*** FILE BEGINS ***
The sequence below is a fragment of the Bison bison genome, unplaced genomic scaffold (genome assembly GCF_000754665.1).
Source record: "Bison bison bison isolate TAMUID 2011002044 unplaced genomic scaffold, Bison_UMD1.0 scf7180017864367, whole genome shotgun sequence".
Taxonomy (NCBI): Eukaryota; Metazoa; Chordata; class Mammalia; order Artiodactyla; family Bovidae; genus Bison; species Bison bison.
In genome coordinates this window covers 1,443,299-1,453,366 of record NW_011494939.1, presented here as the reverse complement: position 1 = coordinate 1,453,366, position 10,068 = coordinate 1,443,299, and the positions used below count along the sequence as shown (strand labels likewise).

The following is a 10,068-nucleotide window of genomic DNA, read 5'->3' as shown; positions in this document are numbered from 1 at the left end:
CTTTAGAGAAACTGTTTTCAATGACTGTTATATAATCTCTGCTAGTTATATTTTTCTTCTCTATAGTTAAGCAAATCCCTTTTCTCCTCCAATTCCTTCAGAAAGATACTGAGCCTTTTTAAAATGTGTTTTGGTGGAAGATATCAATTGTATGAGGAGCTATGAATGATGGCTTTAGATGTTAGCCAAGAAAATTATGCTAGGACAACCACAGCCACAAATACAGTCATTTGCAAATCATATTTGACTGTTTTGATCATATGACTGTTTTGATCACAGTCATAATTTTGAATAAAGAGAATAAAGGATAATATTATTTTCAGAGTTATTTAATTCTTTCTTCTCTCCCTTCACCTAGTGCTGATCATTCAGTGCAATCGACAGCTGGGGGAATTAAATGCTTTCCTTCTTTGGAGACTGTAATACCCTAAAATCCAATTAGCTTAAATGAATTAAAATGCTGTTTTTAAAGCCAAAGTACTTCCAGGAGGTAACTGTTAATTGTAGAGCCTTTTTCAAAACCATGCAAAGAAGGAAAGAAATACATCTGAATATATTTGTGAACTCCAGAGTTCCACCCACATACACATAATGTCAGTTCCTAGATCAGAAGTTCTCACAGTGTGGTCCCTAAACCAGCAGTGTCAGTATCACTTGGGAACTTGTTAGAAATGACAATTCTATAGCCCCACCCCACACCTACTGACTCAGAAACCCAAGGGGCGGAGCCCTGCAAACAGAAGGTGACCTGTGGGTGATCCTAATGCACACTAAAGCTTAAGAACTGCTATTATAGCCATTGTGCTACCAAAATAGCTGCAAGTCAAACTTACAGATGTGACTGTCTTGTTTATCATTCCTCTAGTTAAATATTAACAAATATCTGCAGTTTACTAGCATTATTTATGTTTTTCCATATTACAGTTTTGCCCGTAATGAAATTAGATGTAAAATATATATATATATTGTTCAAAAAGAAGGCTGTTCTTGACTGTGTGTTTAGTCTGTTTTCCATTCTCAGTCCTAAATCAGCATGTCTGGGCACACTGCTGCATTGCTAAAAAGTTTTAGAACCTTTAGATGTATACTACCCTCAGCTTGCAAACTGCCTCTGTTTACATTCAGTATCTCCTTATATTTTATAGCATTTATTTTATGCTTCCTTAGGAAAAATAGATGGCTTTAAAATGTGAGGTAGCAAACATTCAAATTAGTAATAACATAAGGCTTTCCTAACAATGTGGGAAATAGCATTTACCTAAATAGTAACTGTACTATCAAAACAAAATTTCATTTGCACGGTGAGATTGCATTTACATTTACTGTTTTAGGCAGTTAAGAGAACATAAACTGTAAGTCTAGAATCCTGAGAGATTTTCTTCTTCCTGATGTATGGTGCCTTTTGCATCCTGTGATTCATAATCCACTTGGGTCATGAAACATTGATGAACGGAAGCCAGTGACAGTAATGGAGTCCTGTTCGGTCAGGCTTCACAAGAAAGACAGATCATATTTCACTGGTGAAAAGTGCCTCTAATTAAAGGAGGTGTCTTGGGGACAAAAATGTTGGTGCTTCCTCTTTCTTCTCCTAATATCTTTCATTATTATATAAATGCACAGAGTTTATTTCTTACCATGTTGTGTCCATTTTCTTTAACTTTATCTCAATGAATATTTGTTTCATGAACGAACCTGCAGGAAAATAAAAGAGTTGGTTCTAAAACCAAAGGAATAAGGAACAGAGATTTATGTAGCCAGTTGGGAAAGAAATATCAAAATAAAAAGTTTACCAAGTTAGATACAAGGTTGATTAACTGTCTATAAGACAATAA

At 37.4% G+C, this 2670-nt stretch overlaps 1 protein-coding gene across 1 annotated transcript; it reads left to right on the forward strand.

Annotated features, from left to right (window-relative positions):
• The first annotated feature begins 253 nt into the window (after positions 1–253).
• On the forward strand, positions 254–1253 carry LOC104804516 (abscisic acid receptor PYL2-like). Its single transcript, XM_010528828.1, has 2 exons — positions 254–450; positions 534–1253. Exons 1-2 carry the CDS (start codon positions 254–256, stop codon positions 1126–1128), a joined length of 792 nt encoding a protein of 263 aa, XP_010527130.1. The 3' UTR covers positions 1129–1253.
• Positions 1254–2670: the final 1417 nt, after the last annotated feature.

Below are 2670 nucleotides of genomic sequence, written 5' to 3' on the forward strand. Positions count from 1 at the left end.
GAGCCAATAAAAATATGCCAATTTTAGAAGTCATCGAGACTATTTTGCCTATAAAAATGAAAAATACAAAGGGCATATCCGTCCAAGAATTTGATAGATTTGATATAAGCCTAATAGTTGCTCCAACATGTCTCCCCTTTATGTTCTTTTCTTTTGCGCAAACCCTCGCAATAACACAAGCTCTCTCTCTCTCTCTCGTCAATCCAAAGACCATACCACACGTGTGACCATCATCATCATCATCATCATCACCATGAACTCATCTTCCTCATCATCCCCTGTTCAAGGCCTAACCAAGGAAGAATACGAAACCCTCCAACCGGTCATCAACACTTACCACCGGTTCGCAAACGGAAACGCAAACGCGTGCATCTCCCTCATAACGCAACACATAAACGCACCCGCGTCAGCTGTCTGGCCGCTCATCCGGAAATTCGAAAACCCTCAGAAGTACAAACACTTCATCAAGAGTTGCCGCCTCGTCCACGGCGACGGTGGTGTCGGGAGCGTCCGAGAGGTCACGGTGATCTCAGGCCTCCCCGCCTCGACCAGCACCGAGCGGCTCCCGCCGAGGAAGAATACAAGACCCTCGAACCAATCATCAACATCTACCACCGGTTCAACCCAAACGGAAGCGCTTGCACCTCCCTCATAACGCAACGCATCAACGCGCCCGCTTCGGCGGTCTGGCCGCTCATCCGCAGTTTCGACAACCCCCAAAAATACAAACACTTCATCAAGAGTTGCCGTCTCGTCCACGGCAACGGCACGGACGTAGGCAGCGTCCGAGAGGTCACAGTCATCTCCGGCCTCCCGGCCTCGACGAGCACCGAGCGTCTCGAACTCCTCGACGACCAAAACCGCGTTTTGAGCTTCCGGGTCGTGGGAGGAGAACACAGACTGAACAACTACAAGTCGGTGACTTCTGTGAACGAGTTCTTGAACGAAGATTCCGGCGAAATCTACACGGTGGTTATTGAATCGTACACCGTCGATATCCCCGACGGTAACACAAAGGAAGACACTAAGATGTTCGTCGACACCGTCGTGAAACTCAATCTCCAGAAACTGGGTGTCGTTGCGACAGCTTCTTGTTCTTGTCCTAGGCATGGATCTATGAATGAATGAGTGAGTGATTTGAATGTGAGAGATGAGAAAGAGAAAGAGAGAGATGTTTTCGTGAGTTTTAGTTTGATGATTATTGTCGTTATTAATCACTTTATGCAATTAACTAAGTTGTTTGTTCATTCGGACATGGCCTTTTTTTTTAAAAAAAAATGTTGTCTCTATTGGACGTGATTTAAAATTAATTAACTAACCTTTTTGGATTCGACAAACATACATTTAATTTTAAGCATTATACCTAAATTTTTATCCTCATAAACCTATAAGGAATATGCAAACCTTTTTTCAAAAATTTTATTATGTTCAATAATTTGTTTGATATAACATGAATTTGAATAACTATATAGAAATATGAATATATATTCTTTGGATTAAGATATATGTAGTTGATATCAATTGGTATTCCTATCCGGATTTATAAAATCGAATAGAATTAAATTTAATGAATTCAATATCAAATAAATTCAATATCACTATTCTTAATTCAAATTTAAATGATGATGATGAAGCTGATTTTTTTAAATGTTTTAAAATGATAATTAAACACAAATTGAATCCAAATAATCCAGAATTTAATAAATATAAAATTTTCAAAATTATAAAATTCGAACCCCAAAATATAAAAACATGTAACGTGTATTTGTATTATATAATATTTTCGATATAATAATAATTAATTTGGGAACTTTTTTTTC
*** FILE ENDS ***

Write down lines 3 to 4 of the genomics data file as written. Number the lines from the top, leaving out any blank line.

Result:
Taxonomy (NCBI): Eukaryota; Metazoa; Chordata; class Mammalia; order Artiodactyla; family Bovidae; genus Bison; species Bison bison.
In genome coordinates this window covers 1,443,299-1,453,366 of record NW_011494939.1, presented here as the reverse complement: position 1 = coordinate 1,453,366, position 10,068 = coordinate 1,443,299, and the positions used below count along the sequence as shown (strand labels likewise).